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Liberalism on ice: Russia will keep offshore projects closed for non-state companies until oil prices fall


This is an abridged version. The full text is avaiable to subscribers to The Russian Energy weekly.

If anything could make Alexey Miller and Igor Sechin hug when posing for cameras, it was Russia’s continental shelf. The alliance of Gazprom and Rosneft has prevented the government from opening offshore opportunities to private business. If the price of oil makes a plunge, the leverage of Miller and Sechin may evaporate—and liberal ideas will be taken out from cold storage.

Monopoly defenders

Two presidents—Alexey Miller of Gazprom and Igor Sechin of Rosneft—have succeeded in protecting the Russian continental shelf from private investors. A letter they sent to President Vladimir Putin after their meeting on September 19 has made a deep impact on the Russian market. The head of the state has instructed the government to accelerate issue of offshore licenses to both state-controlled companies.

Rosneft, which has already accumulated 14 offshore licenses, wants to get another 14, and Gazprom would like to add 29 to its existing 7. A few requests are overlapping, but the state companies will probably come to terms. Sechin already supports Miller as the exclusive manager of Russia’s gas export channel, and Miller will have to appreciate this attitude of a person who can easily destroy the monopoly status of Gazprom.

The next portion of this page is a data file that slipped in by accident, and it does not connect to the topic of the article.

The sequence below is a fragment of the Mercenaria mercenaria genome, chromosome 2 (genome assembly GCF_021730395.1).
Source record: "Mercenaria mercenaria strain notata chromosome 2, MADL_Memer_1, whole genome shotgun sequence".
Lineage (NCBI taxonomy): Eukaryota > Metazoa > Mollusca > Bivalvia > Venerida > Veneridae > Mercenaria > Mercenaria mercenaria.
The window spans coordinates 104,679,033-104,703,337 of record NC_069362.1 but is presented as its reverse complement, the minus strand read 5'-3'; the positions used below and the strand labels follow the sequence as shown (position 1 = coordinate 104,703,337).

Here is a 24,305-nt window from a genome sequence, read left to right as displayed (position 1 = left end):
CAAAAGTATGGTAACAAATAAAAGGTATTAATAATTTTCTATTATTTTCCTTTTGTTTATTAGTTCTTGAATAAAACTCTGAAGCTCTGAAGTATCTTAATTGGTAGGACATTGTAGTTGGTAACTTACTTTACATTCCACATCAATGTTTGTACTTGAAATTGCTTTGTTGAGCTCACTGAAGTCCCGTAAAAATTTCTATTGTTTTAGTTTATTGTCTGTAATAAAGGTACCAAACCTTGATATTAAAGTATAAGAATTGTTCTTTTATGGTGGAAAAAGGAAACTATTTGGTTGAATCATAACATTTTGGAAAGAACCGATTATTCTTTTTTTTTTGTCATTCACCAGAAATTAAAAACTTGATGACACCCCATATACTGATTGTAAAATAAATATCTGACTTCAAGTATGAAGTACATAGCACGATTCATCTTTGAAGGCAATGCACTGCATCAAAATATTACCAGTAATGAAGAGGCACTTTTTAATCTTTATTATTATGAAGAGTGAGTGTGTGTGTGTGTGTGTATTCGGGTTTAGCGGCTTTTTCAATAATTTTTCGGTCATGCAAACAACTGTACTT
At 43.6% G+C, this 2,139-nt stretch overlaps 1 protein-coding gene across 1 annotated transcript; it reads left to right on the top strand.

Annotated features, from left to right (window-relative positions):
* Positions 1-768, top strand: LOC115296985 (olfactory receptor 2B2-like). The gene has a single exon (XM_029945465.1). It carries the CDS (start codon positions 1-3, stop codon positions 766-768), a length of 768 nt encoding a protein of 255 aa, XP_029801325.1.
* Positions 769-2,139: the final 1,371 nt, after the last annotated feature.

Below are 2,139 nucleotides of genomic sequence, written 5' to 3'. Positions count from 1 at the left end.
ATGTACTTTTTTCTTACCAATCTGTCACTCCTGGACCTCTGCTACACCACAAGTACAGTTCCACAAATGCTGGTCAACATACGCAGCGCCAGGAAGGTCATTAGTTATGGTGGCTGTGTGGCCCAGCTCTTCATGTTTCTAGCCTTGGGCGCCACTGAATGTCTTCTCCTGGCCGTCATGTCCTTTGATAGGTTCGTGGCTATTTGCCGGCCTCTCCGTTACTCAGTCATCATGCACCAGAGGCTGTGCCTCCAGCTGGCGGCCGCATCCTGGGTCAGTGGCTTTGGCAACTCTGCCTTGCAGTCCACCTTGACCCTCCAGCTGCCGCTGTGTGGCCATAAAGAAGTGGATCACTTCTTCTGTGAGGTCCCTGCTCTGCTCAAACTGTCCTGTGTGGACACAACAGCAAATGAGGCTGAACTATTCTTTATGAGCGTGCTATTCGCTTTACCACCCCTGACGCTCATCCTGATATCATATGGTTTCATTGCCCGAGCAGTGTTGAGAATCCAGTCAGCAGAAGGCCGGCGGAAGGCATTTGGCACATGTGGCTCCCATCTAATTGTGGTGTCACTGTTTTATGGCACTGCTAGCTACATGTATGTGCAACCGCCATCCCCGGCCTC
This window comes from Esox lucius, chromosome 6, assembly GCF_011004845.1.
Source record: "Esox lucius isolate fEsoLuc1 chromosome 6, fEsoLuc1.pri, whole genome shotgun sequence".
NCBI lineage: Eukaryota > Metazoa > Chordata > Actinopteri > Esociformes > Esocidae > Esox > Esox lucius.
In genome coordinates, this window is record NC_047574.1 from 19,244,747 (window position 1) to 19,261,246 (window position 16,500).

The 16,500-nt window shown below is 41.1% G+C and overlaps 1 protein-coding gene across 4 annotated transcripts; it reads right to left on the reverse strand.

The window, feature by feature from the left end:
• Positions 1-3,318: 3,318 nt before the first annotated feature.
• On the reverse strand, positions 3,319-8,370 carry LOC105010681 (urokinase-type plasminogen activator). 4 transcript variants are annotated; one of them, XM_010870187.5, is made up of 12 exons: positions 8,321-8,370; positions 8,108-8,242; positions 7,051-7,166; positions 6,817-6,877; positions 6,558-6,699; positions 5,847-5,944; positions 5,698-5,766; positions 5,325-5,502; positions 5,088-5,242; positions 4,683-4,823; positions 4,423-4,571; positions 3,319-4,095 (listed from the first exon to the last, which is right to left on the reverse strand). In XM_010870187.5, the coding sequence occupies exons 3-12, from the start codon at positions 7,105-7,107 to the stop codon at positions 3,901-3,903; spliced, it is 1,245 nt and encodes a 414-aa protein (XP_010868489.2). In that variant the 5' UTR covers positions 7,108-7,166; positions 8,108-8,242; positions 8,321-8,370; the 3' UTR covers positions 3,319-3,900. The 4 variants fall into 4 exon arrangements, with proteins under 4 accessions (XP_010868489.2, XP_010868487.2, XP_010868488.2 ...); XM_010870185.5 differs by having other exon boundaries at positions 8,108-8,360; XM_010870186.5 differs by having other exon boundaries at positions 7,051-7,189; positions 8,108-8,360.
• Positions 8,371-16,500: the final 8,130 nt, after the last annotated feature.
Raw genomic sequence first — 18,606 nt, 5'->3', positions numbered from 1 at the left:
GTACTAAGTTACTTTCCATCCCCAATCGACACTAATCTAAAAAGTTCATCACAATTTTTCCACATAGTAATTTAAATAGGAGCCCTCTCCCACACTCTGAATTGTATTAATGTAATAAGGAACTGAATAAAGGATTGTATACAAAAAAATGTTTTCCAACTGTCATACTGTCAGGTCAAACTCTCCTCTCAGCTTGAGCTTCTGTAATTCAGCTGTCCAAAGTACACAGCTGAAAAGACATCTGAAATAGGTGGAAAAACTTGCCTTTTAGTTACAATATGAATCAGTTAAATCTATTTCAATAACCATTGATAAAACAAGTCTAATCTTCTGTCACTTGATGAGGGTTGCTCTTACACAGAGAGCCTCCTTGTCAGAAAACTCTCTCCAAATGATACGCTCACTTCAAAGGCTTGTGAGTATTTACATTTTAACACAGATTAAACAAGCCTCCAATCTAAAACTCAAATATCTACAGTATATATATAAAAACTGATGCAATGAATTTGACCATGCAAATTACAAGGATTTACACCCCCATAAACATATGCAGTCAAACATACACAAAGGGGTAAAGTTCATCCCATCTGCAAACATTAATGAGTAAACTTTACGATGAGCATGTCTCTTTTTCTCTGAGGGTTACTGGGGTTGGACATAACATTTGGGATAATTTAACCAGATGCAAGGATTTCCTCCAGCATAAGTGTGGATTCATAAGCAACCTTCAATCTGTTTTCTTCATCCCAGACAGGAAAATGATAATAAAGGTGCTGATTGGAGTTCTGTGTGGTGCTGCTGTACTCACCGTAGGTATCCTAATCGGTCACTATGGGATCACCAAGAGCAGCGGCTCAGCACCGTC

The impulsive friendship of two giants, which were usually considered as eternal antagonists, has thwarted strategic plans of the Cabinet of Ministers.

Prime Minister Dmitry Medvedev has been trying to strengthen his positions in the government since May. It seemed that Deputy Prime Minister Igor Dvorkovich, who is in charge of the energy sector, Minister of Energy Alexander Novak and Minister of Natural Resources and Ecology Sergei Donskoy were sharing liberal views on the future of the national oil and gas industry. In July, Dvorkovich responded to Putin’s previous order to issue offshore licenses to state companies saying that Gazprom and Rosneft had obtained too many licenses to be able to develop them on schedule. And during the summer the Cabinet was preparing legislative amendments to enable private investors to work on the continental shelf.

After Sechin and Miller demonstrated their new alliance, the liberal-minded ministers changed their rhetoric. Novak says he does not see any danger in the takeover of TNK-BP by Rosneft and in the emergence of a super-giant controlling 40% of national oil production. Dvorkovich and Donskoy are promising to issue all the desired licenses to this giant by November 1. The natural resources ministry merely wants to trim the blocks down to a reasonable size and determine the volume of obligatory surveying in the licenses.

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